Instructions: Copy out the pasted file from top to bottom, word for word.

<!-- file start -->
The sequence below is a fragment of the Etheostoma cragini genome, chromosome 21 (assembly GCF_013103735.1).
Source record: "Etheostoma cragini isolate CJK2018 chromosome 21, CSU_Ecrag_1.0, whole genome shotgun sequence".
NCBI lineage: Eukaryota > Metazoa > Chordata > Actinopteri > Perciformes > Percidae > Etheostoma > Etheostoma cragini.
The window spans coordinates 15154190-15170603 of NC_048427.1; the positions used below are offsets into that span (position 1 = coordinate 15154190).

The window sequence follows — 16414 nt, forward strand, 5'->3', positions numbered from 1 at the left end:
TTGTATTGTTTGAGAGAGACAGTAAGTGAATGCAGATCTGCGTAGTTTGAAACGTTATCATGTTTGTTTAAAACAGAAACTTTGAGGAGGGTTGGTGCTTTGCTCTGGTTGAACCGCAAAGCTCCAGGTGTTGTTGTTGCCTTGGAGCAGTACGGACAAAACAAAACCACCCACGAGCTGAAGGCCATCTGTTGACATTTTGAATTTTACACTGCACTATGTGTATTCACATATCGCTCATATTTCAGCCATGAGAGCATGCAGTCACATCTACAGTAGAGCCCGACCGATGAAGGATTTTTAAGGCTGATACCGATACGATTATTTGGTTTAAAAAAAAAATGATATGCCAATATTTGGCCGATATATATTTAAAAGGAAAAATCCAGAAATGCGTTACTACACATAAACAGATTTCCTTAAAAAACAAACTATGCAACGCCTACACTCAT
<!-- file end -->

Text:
The sequence below is a fragment of the Etheostoma cragini genome, chromosome 21 (assembly GCF_013103735.1).
Source record: "Etheostoma cragini isolate CJK2018 chromosome 21, CSU_Ecrag_1.0, whole genome shotgun sequence".
NCBI lineage: Eukaryota > Metazoa > Chordata > Actinopteri > Perciformes > Percidae > Etheostoma > Etheostoma cragini.
The window spans coordinates 15154190-15170603 of NC_048427.1; the positions used below are offsets into that span (position 1 = coordinate 15154190).

The window sequence follows — 16414 nt, forward strand, 5'->3', positions numbered from 1 at the left end:
TTGTATTGTTTGAGAGAGACAGTAAGTGAATGCAGATCTGCGTAGTTTGAAACGTTATCATGTTTGTTTAAAACAGAAACTTTGAGGAGGGTTGGTGCTTTGCTCTGGTTGAACCGCAAAGCTCCAGGTGTTGTTGTTGCCTTGGAGCAGTACGGACAAAACAAAACCACCCACGAGCTGAAGGCCATCTGTTGACATTTTGAATTTTACACTGCACTATGTGTATTCACATATCGCTCATATTTCAGCCATGAGAGCATGCAGTCACATCTACAGTAGAGCCCGACCGATGAAGGATTTTTAAGGCTGATACCGATACGATTATTTGGTTTAAAAAAAAAATGATATGCCAATATTTGGCCGATATATATTTAAAAGGAAAAATCCAGAAATGCGTTACTACACATAAACAGATTTCCTTAAAAAACAAACTATGCAACGCCTACACTCAT